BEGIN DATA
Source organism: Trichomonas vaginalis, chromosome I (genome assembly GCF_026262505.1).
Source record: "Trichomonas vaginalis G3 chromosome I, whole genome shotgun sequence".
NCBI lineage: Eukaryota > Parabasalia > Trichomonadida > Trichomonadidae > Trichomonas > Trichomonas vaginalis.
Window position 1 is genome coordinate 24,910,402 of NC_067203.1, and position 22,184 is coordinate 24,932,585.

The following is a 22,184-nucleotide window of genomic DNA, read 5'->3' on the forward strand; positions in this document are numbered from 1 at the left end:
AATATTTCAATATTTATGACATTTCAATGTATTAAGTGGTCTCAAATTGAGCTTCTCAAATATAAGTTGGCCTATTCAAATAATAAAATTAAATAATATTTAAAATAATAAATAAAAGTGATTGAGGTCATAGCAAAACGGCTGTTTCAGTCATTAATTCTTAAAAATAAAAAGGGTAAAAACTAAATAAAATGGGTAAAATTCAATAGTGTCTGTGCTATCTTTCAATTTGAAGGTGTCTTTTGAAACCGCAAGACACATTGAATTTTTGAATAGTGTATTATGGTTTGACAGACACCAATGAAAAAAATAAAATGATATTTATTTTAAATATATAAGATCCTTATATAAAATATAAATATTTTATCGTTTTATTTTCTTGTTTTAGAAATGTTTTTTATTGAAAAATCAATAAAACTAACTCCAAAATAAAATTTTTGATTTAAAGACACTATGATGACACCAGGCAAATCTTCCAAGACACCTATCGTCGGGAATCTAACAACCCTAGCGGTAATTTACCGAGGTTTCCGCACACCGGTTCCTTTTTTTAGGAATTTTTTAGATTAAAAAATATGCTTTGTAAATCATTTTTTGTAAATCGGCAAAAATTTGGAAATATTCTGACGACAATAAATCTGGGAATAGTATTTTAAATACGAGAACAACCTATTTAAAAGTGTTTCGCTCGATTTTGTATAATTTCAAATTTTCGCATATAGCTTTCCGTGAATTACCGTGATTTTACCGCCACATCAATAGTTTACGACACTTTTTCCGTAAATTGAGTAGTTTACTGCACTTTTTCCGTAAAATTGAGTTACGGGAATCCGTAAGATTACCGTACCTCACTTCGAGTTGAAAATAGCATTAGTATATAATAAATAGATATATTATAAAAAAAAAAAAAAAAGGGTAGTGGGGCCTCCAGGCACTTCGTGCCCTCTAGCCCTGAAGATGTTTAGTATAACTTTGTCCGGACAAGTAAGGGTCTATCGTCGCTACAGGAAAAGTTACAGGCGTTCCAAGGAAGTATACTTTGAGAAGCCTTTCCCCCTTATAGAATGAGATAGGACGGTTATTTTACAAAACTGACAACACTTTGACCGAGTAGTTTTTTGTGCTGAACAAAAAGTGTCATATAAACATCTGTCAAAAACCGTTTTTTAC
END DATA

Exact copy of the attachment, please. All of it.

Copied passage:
Source organism: Trichomonas vaginalis, chromosome I (genome assembly GCF_026262505.1).
Source record: "Trichomonas vaginalis G3 chromosome I, whole genome shotgun sequence".
NCBI lineage: Eukaryota > Parabasalia > Trichomonadida > Trichomonadidae > Trichomonas > Trichomonas vaginalis.
Window position 1 is genome coordinate 24,910,402 of NC_067203.1, and position 22,184 is coordinate 24,932,585.

The following is a 22,184-nucleotide window of genomic DNA, read 5'->3' on the forward strand; positions in this document are numbered from 1 at the left end:
AATATTTCAATATTTATGACATTTCAATGTATTAAGTGGTCTCAAATTGAGCTTCTCAAATATAAGTTGGCCTATTCAAATAATAAAATTAAATAATATTTAAAATAATAAATAAAAGTGATTGAGGTCATAGCAAAACGGCTGTTTCAGTCATTAATTCTTAAAAATAAAAAGGGTAAAAACTAAATAAAATGGGTAAAATTCAATAGTGTCTGTGCTATCTTTCAATTTGAAGGTGTCTTTTGAAACCGCAAGACACATTGAATTTTTGAATAGTGTATTATGGTTTGACAGACACCAATGAAAAAAATAAAATGATATTTATTTTAAATATATAAGATCCTTATATAAAATATAAATATTTTATCGTTTTATTTTCTTGTTTTAGAAATGTTTTTTATTGAAAAATCAATAAAACTAACTCCAAAATAAAATTTTTGATTTAAAGACACTATGATGACACCAGGCAAATCTTCCAAGACACCTATCGTCGGGAATCTAACAACCCTAGCGGTAATTTACCGAGGTTTCCGCACACCGGTTCCTTTTTTTAGGAATTTTTTAGATTAAAAAATATGCTTTGTAAATCATTTTTTGTAAATCGGCAAAAATTTGGAAATATTCTGACGACAATAAATCTGGGAATAGTATTTTAAATACGAGAACAACCTATTTAAAAGTGTTTCGCTCGATTTTGTATAATTTCAAATTTTCGCATATAGCTTTCCGTGAATTACCGTGATTTTACCGCCACATCAATAGTTTACGACACTTTTTCCGTAAATTGAGTAGTTTACTGCACTTTTTCCGTAAAATTGAGTTACGGGAATCCGTAAGATTACCGTACCTCACTTCGAGTTGAAAATAGCATTAGTATATAATAAATAGATATATTATAAAAAAAAAAAAAAAAGGGTAGTGGGGCCTCCAGGCACTTCGTGCCCTCTAGCCCTGAAGATGTTTAGTATAACTTTGTCCGGACAAGTAAGGGTCTATCGTCGCTACAGGAAAAGTTACAGGCGTTCCAAGGAAGTATACTTTGAGAAGCCTTTCCCCCTTATAGAATGAGATAGGACGGTTATTTTACAAAACTGACAACACTTTGACCGAGTAGTTTTTTGTGCTGAACAAAAAGTGTCATATAAACATCTGTCAAAAACCGTTTTTTAC